From: Michael Lorrey (
Date: Tue Feb 13 2001 - 14:27:35 MST

J Corbally wrote:
> > Date: Sat, 10 Feb 2001 20:46:25 -0800
> > From: Neal Blaikie <>
> > Subject: Re: The IFG - Still don't think.....
> <Loads snipped>
> Just wanted to add a point on the whole Imperialism debate. It seems
> that in the rush to determine whether colonization was good or bad, we
> are lacking opinions from those whose countries were directly affected
> by it. I come from just such a country, and we were affected for a
> far longer time than the rest of the British Empire, with perhaps the
> exceptions of Scotland and Wales.

Thanks for your contribution. I think this has gotten a bit out of the
intent of the original comment. Blaikie was trying to insinuate that I
was some how racist or something of the sort by trying to get me to say
that only *some* types of people can live in a libertarian or a stable
democratic society. Greg, I think, has made a far more cogent argument
that is in the vein of the point I am trying to make, namely that
societies which are low-trust tend to be rather unstable and in *need*
of a rather repressive government using systematized violence to
maintain stability, or else such societies must accept high levels of
instability and random violence. I've often said that societies tend to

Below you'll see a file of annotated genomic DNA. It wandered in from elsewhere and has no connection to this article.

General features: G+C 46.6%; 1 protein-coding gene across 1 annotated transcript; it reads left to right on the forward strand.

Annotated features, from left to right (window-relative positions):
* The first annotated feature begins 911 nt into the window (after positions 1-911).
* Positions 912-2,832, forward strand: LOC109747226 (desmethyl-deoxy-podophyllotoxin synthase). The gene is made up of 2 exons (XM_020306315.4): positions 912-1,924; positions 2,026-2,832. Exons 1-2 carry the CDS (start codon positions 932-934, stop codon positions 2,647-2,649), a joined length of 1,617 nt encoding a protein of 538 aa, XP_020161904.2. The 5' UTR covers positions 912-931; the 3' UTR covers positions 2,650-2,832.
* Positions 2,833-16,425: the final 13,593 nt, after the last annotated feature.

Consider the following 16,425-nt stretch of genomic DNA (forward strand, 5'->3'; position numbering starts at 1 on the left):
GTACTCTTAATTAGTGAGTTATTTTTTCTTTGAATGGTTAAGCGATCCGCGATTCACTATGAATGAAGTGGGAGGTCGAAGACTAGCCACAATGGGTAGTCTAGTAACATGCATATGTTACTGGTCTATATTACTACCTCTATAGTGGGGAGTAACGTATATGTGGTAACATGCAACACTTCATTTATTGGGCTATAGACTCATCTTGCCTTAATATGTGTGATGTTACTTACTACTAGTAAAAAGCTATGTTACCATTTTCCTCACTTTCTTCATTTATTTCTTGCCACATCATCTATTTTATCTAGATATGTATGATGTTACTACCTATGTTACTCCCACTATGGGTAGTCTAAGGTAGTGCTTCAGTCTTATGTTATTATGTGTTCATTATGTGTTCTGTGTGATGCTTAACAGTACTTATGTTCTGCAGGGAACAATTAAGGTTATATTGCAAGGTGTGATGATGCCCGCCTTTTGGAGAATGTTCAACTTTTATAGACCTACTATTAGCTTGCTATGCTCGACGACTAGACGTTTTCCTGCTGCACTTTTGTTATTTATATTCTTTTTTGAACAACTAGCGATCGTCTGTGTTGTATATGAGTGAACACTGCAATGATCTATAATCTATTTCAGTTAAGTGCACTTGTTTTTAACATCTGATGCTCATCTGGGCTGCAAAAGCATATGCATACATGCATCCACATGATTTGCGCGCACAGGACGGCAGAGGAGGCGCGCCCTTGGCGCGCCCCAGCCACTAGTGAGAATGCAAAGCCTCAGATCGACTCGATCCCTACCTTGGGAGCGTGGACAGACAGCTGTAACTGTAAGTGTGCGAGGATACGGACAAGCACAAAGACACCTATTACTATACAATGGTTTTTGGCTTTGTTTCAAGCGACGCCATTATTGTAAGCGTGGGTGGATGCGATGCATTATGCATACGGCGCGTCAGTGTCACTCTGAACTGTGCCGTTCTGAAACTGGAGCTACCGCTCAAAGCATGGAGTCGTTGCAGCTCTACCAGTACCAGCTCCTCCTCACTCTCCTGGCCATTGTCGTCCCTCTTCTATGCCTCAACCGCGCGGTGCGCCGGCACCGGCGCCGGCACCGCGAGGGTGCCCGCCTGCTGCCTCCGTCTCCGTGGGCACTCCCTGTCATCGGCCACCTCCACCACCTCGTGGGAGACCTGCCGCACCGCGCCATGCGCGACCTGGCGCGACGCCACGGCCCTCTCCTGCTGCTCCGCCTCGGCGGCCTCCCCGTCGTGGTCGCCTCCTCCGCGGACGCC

get the government they deserve (whether its self or externally
imposed). Societies that are high-trust tend toward libertarian
societies. When such societies are subject to immigration from low-trust
societies, then destabilization occurs, trust decreases, and governments
try to re-establish equilibrium at a lower level of trust and greater
government power, rather than trying to educate or assimilate immigrants
into high-trust modes of thought, based on dim-witted ideas about
'cultural preservation', etc.

This is not a new phenomenon, as the comments about lines illustrates.
George Orwell commented on this in the 30's with respect to jewish
refugees from eastern europe living in Britain. He noticed that when
there were few immigrants, the normal british civility would quickly
train them to the ideas of trust involved in line waiting, but when
neighborhoods became overwhelmed with easterners, the normally quiet and
polite bus lines quickly devolved into pushing, shoving, shouting and
punching matches.

Because of this, societies which resist becoming 'high trust' societies
will tend to employ high levels of violence in opposing such societies.
In order to overcome such low trust societies, high trust societies must
in many cases meet the level of resistance with a relfective level of
opressive violence until the society is assimilated or else give up on

Here in North and South American, and in Australia as well, the accident
of disease and the 'virgin field' decimated prior societies, while the
introduction of the horse created additional destabilization to the
native society. The native societies faced by europeans, when europeans
actually faced them were generally (not in every case of course) already
drastically different from the societies that existed prior to the
original conquistador period. Midwest tribes had transformed from
stationary agricultural cultures that traded widely and were generally
high trust nations to nomadic buffalo hunting cultures, for example.
Because of these destabilizations, native cultures had become low-trust
cultures that were resistant to returning to the sedentary agricultural
high trust culture of their forebears.

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